It takes tremendous courage to make a hire. 10x that when hiring executives, and 10x again when you’re a startup accountable to the VCs providing your funding. There’s no room for error.

CEOs conducting executive searches have immense pressure to hire the right person. They believe—usually correctly—that hiring decisions are perceived as a measure of their judgment and leadership. It’s one thing to select from a pool of candidates who have been referred in by the board; it’s another game entirely to hire someone unknown.

When you need to fill an executive role, where do you start?

The obvious answer is to find candidates in your industry who have market experience that they can transfer over to their new position.

But the obvious answer isn’t always the right one.

One of the ways CEOs subconsciously quell their fears about hiring is by focusing their search on “safe” options. They look for candidates who are not only from the same industry but also whose market experience aligns precisely with the open position.

The biggest problem with this approach is that the risk of hiring someone whose specialized experience in one market has led to myopia. I love this quote by David Epstein, best-selling author of Range: Why Generalists Triumph in a Specialized World:

“In a wicked world, relying upon experience from a single domain is not only limiting, it can be disastrous.”

When we conduct executive searches, we don’t rely on traditional recruiting strategies like scanning a resume for buzzwords or looking to a company’s competitors. There’s more to hiring the right person than finding someone with hyper-specialized experience. More often than not, the best person to fill your executive role may not even be in your domain at all.

 

The Case for Expanding Executive Search Across Markets

When you open up your executive search, you’re more likely to get candidates from diverse professional backgrounds—who bring fresh perspectives and ideas that help you differentiate in the market. You’re not in this field to be just like everyone else.

On the other hand, when you limit your search to people who only have experience in one market, the candidates often have a fixed, predetermined way of thinking about your product or service. They’re more likely to be feature-focused and less willing to veer outside their lane for creative problem-solving from different perspectives.

Candidates who aren’t from your specific market often take a more holistic approach to your product or service. They’ll ask smart questions. They’ll challenge preconceived notions. They’ll help fuel genuine growth and improvement.

Case in point: When one of our banking clients came to us in search of a Head of Technology and Innovation, they tried working with a search firm that sourced from executives at other banks but failed to find the right fit. We talked through the benefits of looking at other industries that would have the same sort of alignment, such as healthcare. We ended up finding them a talented individual out of education who brought in an energy and approach that they didn’t even know they needed.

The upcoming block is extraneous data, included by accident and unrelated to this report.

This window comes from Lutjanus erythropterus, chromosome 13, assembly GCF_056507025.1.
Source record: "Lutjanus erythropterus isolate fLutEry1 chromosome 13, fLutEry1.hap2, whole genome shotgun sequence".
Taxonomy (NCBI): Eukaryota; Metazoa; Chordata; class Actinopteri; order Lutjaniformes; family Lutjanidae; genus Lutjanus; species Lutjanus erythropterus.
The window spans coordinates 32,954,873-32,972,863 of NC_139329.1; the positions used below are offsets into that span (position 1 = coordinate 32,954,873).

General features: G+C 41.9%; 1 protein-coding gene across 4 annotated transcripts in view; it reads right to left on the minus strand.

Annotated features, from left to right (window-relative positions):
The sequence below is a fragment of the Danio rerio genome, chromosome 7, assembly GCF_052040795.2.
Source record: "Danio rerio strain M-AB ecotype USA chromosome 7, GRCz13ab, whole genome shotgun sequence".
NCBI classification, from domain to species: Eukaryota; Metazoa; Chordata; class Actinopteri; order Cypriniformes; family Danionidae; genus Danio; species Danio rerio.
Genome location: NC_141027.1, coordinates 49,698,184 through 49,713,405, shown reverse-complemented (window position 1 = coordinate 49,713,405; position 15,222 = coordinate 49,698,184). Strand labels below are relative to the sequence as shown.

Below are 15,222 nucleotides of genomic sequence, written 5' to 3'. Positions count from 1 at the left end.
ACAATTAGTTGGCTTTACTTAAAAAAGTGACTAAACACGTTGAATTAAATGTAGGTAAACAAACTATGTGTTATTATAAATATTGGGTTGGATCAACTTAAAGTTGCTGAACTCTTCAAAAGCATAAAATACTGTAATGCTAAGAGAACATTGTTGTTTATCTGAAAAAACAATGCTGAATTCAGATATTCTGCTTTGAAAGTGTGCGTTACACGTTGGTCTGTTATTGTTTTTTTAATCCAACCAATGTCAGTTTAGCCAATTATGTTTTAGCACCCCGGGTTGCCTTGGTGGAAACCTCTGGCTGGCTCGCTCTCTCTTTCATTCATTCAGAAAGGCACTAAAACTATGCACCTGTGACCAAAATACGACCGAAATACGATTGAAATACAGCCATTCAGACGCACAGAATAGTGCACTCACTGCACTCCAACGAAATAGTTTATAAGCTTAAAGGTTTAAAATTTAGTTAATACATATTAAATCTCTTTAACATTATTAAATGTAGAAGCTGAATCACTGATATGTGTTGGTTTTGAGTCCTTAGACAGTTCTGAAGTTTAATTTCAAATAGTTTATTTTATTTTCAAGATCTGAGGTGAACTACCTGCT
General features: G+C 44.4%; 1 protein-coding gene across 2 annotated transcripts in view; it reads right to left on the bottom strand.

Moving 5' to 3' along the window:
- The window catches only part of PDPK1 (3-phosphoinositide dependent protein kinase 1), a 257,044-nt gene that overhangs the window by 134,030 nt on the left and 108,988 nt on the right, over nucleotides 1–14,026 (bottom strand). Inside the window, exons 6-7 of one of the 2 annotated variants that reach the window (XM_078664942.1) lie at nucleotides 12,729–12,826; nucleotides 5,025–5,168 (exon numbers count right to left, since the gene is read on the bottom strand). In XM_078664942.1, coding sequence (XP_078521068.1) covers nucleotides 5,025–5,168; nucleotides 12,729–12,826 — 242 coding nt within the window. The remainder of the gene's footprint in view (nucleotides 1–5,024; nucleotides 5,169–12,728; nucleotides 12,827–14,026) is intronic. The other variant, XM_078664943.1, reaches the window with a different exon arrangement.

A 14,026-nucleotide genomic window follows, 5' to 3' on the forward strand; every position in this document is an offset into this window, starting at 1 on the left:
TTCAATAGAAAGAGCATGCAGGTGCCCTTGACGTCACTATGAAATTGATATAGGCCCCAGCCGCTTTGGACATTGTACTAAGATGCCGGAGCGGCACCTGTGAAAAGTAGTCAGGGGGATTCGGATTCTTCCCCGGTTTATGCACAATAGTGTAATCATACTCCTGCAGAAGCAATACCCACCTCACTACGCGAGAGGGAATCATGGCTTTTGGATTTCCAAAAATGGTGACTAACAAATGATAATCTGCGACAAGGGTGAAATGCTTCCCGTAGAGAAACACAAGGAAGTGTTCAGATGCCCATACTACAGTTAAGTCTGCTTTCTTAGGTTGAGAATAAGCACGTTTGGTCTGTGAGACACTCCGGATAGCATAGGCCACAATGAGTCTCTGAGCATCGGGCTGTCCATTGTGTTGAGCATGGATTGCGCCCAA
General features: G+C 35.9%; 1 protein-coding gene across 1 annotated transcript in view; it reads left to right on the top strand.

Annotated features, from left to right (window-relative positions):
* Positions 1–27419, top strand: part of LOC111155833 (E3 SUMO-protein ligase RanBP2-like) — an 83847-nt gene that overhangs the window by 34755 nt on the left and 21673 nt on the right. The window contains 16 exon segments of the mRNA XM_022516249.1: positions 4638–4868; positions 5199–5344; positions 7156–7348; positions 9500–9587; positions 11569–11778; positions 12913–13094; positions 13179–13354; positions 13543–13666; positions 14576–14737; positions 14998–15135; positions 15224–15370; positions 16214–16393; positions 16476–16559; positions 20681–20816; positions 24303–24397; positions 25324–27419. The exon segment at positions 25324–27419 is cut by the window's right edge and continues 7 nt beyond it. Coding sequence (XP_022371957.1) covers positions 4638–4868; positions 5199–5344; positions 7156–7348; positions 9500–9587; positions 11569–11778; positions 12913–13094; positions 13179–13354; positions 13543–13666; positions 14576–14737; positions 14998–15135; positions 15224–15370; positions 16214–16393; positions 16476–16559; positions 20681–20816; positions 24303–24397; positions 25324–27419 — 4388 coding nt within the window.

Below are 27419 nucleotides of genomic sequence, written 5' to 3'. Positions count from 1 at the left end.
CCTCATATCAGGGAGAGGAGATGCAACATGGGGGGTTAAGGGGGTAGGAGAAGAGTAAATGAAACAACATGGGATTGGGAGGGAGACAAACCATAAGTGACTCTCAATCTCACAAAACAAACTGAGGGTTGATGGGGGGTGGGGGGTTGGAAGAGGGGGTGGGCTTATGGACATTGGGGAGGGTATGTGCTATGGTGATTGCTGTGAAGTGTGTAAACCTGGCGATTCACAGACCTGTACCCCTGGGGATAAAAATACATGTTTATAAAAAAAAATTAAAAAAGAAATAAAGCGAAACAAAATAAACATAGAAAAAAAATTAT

A Better Way to Approach Executive Search

How do you break the mold of stale, status quo executive searches?

Kill the buzzwords. When typical recruiters conduct executive searches, they’re mostly matching buzzwords to identify candidates. Rather than chasing buzzwords, recruiters should focus on learning what their clients really do and understand their needs.

Consider backgrounds and career evolution. Successful executives aren’t afraid to reinvent themselves throughout their careers. Those dynamic individuals can bring a wealth of knowledge and experience to the table. Instead of laser-focusing on market experience, look at an individual’s entire career history to see their true potential.

Look beyond competitors. CEOs commonly look to their competitors when searching for potential executive candidates. But in addition to navigating non-compete agreements, they risk finding people who are hyper-specialized and unable to escape their own limited way of thinking. While executives who are working for your competitors shouldn’t be off the table for consideration, make sure to assess their background and experience holistically.

This approach is especially important when working with early-stage, venture-backed companies who can’t realistically afford to hire away from one of their billion dollar competitors. We like to analyze those individuals’ profiles to see how they have evolved to where they are now. Then we’ll search for similar candidates who are less senior but have comparable career trajectories.

Work with people you trust. If you don’t trust your recruiting partner’s judgment and abilities, you’ll never overcome the fear and anxiety of making an executive hire. Going out of the domain for your search isn’t about taking a blind leap of faith or acting recklessly. A good partner should be working hard to earn your confidence, especially if they’re making recommendations that seem unusual or out of the box!

If you keep an open mind and find the right hiring partner, you can start to run executive searches that are bigger, broader, and better.